A crackdown on unlicensed slaughterhouses in India’s most populous state has spread to others ruled by Prime Minister Narendra Modi’s party, as Hindu hardliners press a political agenda that risks alienating the country’s Muslim minority.
For years right-wing Hindu groups have demanded an end to the slaughter of cows, which are considered holy in Hinduism.
But most of the beef produced in India comes from buffalo rather than cattle, prompting some critics to suggest the latest move is motivated by politics and religion.
Rajiv Tuli – spokesman of the Rashtriya Swayamsevak Sangh, the ideological parent of the Hindu nationalist Bharatiya Janata Party (BJP) – said on Wednesday the party is only implementing “the rule of the land” in Uttar Pradesh state.
“If it is legal, nobody has a right to stop it. But if it is illegal, why should this be allowed to function?” Tuli said.
The closure of the abattoirs was launched after Modi appointed Yogi Adityanath as chief minister of Uttar Pradesh following BJP’s landslide victory in state elections this month.
Adityanath ordered the closure of slaughterhouses operating without licences soon after taking over on March 18.
Several other BJP-ruled states – including Jharkhand, Rajasthan, Uttarakhand, Chhattisgarh and Madhya Pradesh – have since followed suit, ordering the shutdown of meat-processing factories.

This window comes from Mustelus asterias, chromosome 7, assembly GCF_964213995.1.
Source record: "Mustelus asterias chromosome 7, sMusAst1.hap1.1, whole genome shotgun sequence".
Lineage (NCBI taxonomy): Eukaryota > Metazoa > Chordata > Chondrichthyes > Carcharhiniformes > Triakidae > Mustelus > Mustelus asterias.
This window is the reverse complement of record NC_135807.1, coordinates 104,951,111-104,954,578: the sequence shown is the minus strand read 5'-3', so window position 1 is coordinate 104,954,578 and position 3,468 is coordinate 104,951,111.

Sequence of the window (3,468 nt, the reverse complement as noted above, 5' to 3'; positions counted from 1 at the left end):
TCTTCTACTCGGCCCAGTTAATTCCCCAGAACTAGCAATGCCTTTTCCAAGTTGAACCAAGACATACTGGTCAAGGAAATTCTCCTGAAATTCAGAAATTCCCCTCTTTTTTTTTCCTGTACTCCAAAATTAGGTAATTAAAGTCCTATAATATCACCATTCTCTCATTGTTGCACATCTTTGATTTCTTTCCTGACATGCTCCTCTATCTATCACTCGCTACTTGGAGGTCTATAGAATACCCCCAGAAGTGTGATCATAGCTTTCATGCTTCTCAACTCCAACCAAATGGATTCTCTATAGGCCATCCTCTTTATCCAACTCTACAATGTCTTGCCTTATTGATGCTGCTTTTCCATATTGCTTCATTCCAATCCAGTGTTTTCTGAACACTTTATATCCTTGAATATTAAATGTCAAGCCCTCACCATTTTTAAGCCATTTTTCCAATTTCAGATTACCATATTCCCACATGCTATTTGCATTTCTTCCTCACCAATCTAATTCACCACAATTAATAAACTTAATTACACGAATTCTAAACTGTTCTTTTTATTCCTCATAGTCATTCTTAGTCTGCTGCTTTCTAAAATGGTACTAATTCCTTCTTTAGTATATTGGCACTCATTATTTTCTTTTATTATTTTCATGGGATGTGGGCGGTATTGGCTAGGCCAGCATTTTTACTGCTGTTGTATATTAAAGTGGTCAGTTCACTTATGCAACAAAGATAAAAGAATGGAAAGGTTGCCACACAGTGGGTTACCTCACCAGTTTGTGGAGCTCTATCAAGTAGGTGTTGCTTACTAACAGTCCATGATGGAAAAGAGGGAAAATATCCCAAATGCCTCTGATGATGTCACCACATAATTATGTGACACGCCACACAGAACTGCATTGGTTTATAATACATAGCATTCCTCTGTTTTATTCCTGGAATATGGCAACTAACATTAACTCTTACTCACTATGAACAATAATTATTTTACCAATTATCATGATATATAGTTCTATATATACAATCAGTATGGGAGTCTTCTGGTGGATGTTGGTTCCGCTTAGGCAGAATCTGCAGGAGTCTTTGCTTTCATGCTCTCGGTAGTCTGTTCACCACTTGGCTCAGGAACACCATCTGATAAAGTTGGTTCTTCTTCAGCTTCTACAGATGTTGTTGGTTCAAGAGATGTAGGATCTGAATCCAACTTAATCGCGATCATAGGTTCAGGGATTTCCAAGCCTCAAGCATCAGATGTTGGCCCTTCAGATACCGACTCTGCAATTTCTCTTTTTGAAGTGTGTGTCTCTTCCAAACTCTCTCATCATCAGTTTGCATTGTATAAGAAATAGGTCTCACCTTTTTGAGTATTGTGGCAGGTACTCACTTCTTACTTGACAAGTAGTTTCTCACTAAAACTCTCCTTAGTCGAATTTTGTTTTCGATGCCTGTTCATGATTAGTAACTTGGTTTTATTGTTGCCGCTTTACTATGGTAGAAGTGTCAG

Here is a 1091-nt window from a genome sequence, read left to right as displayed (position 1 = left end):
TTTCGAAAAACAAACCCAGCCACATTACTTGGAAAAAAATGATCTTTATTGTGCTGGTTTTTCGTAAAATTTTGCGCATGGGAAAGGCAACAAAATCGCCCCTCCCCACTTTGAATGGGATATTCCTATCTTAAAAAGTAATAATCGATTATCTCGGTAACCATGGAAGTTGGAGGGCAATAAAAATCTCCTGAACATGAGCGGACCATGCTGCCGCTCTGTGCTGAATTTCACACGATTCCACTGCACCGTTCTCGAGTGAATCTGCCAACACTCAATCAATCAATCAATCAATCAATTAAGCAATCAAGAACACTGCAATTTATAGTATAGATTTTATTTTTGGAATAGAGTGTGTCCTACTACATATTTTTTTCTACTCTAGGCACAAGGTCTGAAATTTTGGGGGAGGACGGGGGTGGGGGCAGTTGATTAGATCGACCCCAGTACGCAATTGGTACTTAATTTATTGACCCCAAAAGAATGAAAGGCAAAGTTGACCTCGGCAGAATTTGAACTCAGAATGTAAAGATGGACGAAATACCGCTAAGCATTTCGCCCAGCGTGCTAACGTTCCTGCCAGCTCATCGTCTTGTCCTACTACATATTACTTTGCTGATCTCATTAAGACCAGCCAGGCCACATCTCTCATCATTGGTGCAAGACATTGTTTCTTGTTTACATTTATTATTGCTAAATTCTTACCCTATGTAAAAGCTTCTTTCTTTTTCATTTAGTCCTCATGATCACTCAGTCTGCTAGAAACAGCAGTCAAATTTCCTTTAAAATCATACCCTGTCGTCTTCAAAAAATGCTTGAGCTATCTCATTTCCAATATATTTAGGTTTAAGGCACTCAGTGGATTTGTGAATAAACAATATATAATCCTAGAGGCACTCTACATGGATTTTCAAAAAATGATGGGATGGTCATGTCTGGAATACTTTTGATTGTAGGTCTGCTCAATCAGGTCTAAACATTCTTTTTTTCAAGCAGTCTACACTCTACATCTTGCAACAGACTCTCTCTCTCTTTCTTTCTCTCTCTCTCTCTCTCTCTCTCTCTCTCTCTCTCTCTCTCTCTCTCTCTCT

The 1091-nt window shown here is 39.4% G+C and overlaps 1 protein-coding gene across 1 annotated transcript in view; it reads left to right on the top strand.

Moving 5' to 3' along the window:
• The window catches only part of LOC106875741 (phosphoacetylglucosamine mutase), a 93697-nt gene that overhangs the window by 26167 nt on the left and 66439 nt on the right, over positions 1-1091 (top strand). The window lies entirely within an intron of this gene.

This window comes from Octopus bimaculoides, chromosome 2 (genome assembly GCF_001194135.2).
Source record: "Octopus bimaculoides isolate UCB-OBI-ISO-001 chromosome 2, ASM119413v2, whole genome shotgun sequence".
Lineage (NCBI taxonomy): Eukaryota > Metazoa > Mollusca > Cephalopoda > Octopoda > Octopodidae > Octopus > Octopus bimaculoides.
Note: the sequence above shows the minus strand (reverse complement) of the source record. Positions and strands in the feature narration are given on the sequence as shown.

The crackdown mostly affects the country’s Muslim community, which dominates the meat industry and makes up 14 percent of India’s 1.3 billion people.
Abdul Faheem Qureshi, president of the Muslim All India Jamiatul Quresh Action Committee, which represents the cause of meat-sellers, said his organisation was considering legal action.
“Even we respect Hindu sentiments and are against cow slaughter,” Qureshi said. “But this is being carried out only for political gains.”
The move by a number of state governments has also led to “a huge sense of apprehension in the minority section”, said Neerja Chowdhury, a political commentator.
“The debate is beyond legal and illegal. Only recently cow vigilante groups have burned down slaughterhouses, creating an environment of insecurity,” Chowdhury said, referring to a series of attacks in Uttar Pradesh.
India is one of the largest exporters of buffalo meat, selling $4bn worth in the 2015-2016 fiscal year. Its biggest buyers included Vietnam, Malaysia and Egypt.
Uttar Pradesh is the biggest producer of buffalo meat in the country, and exporters said the latest crackdown will hurt business.
“Right now everyone is very scared because they don’t know whether what they are doing will be termed as legal or illegal,” said Priya Sud, partner at Al Noor Exports, which operates slaughterhouses in Uttar Pradesh.
Muslims working in the meat industry are fearful for their jobs and meat-sellers in Uttar Pradesh have gone on strike in protest.
“Supply of all kinds of meat has been disrupted due to the new rules,” said Iqbal Qureshi, president of the Meat Murga Vyapar Kalyan Samiti, a meat-sellers’ group.
Meanwhile, Hindu vigilantes forcibly shut down a KFC outlet in Haryana state on Tuesday for selling chicken during the nine-day Hindu festival of Navratra, when devotees fast and stay away from eating meat.